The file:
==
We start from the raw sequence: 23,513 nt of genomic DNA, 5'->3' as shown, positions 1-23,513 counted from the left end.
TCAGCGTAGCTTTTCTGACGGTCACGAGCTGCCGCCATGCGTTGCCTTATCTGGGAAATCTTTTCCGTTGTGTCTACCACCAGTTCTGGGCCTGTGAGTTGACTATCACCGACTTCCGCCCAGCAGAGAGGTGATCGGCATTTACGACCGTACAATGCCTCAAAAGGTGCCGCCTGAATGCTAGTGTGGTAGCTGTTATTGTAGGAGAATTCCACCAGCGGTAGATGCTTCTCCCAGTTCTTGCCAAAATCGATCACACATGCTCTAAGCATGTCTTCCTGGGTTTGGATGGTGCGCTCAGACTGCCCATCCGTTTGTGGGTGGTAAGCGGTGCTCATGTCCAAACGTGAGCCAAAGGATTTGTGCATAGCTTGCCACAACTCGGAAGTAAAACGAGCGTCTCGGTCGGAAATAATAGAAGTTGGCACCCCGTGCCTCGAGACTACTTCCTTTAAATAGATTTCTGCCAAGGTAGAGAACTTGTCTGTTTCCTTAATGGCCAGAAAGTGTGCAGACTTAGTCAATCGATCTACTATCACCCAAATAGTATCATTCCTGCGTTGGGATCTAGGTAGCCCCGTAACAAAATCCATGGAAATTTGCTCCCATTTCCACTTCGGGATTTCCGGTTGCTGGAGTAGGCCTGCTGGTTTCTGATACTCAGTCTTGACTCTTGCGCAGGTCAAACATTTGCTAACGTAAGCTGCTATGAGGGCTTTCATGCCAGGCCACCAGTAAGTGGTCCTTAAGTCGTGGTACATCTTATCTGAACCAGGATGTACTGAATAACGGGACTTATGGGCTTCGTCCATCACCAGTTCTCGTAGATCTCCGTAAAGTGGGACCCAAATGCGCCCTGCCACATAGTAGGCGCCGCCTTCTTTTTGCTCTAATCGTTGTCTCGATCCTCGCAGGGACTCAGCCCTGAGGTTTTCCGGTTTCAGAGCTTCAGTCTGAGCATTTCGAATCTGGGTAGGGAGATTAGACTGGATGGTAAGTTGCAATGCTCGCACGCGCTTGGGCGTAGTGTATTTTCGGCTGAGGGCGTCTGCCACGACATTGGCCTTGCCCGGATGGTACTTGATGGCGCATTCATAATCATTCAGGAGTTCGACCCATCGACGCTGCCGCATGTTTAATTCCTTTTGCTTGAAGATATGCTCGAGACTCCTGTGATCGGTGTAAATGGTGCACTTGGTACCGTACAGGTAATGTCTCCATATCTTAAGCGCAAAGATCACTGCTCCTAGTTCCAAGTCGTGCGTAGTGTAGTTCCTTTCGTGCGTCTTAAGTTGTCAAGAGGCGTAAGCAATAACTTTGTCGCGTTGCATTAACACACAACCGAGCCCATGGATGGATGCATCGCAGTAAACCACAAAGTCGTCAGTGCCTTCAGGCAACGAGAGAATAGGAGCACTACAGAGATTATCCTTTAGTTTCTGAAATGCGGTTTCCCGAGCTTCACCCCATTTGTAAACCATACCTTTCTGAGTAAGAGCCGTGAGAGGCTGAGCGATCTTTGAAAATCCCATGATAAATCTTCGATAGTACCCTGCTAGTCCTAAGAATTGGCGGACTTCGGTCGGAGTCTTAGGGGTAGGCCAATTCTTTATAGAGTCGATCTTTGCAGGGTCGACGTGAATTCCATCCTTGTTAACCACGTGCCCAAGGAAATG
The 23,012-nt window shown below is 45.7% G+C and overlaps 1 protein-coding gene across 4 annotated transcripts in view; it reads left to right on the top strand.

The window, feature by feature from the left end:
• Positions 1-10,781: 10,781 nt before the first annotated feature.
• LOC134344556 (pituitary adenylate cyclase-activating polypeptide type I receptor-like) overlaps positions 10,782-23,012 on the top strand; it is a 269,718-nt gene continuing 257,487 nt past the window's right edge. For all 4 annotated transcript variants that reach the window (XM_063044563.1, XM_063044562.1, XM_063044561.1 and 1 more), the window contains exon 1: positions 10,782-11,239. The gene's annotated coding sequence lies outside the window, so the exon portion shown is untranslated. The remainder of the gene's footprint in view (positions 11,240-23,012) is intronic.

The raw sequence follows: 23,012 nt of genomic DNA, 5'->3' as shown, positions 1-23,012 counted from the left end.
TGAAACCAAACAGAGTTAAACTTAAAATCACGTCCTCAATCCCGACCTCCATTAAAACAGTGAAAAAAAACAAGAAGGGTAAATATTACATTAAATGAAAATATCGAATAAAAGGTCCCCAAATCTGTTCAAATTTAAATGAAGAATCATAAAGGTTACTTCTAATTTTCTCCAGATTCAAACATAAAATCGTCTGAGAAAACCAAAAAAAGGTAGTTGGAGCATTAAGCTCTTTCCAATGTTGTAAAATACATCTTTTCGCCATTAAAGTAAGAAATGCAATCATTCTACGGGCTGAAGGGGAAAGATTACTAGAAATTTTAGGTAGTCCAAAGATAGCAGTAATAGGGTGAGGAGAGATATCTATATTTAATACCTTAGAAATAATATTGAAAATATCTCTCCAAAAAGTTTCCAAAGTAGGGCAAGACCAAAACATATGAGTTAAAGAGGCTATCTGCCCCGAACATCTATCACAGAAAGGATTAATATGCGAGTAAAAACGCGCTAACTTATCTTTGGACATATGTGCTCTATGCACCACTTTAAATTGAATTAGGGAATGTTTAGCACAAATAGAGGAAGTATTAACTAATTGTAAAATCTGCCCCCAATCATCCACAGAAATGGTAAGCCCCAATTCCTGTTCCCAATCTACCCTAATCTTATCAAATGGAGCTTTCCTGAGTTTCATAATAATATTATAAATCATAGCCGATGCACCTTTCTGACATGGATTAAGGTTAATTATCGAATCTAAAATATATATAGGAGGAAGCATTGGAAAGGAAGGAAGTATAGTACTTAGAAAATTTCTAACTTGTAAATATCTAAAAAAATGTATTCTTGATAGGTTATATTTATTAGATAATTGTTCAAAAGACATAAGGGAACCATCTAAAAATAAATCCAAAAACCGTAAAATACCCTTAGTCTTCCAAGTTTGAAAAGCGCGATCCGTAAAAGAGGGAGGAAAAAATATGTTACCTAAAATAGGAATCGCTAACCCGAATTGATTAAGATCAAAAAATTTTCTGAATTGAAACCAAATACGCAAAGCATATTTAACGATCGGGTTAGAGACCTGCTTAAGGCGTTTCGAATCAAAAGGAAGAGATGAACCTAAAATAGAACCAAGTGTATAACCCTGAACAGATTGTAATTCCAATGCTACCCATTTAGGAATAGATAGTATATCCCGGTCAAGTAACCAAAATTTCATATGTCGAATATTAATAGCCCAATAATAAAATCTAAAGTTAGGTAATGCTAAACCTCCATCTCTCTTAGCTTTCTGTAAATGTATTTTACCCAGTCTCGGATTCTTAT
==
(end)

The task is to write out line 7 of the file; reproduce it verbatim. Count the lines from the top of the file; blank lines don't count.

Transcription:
The raw sequence follows: 23,012 nt of genomic DNA, 5'->3' as shown, positions 1-23,012 counted from the left end.